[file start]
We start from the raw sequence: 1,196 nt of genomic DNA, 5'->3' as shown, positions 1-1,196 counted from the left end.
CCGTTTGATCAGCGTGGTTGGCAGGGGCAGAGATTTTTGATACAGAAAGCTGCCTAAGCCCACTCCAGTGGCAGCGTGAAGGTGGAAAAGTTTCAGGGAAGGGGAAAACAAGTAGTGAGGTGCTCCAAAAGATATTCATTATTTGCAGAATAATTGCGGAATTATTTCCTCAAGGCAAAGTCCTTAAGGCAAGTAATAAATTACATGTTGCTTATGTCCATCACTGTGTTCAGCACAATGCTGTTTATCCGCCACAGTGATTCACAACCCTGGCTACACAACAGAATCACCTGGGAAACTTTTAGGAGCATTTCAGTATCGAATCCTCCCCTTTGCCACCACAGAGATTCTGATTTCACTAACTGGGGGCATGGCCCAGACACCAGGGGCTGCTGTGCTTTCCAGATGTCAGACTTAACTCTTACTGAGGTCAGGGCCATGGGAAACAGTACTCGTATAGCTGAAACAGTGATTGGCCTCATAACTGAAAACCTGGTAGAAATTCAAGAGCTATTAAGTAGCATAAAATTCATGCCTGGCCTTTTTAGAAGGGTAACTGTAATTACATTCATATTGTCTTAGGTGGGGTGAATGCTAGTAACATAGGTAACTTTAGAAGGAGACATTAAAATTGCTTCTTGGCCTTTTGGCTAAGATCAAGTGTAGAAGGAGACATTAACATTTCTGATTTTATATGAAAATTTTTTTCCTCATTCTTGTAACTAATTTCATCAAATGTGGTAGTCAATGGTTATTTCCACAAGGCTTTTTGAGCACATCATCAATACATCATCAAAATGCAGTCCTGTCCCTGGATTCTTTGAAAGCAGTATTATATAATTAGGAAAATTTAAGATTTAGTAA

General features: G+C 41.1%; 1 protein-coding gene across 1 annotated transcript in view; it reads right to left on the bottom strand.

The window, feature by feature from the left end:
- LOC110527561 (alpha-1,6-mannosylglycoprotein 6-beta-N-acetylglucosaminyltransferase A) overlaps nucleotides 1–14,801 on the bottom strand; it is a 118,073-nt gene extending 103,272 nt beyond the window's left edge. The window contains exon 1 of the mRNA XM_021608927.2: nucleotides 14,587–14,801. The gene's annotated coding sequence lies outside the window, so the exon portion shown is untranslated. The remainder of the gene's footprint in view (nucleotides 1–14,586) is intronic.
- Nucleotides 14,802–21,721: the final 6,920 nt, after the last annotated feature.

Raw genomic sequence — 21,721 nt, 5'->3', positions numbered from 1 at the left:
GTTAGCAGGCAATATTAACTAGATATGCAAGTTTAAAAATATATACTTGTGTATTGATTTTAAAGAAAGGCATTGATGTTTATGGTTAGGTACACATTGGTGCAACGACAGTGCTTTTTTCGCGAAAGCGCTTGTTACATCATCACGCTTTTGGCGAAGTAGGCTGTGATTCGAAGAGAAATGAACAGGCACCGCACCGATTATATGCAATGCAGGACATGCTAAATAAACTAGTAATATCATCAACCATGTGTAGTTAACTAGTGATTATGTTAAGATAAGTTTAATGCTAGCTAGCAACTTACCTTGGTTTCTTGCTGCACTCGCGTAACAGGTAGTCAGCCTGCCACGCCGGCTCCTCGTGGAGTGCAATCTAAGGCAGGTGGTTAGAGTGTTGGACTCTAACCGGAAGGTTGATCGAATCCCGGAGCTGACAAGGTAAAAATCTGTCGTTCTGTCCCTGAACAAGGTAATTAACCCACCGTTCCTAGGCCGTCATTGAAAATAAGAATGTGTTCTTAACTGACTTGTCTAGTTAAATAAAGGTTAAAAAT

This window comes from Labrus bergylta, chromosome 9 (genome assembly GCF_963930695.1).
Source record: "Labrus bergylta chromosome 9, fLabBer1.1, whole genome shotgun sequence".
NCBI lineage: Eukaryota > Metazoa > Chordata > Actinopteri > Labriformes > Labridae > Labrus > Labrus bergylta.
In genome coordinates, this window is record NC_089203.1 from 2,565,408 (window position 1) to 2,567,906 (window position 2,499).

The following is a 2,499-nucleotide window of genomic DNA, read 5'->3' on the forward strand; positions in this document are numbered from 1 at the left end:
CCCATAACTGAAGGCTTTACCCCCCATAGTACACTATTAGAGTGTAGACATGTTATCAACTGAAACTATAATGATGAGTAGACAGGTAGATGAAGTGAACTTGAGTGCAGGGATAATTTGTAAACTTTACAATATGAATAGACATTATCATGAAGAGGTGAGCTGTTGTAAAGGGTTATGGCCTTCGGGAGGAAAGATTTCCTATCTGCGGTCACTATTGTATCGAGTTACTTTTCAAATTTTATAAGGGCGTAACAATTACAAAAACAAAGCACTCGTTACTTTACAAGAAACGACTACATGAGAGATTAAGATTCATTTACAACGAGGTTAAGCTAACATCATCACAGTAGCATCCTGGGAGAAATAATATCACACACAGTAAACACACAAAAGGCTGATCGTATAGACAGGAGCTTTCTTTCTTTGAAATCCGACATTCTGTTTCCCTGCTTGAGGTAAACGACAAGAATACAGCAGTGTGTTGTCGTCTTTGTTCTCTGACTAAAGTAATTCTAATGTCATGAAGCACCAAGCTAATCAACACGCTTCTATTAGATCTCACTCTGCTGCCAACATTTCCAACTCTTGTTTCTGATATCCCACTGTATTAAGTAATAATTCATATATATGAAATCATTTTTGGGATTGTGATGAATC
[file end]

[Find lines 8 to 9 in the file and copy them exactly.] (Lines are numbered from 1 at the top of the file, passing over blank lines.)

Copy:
GTTAGCAGGCAATATTAACTAGATATGCAAGTTTAAAAATATATACTTGTGTATTGATTTTAAAGAAAGGCATTGATGTTTATGGTTAGGTACACATTGGTGCAACGACAGTGCTTTTTTCGCGAAAGCGCTTGTTACATCATCACGCTTTTGGCGAAGTAGGCTGTGATTCGAAGAGAAATGAACAGGCACCGCACCGATTATATGCAATGCAGGACATGCTAAATAAACTAGTAATATCATCAACCATGTGTAGTTAACTAGTGATTATGTTAAGATAAGTTTAATGCTAGCTAGCAACTTACCTTGGTTTCTTGCTGCACTCGCGTAACAGGTAGTCAGCCTGCCACGCCGGCTCCTCGTGGAGTGCAATCTAAGGCAGGTGGTTAGAGTGTTGGACTCTAACCGGAAGGTTGATCGAATCCCGGAGCTGACAAGGTAAAAATCTGTCGTTCTGTCCCTGAACAAGGTAATTAACCCACCGTTCCTAGGCCGTCATTGAAAATAAGAATGTGTTCTTAACTGACTTGTCTAGTTAAATAAAGGTTAAAAAT

This window comes from Labrus bergylta, chromosome 9 (genome assembly GCF_963930695.1).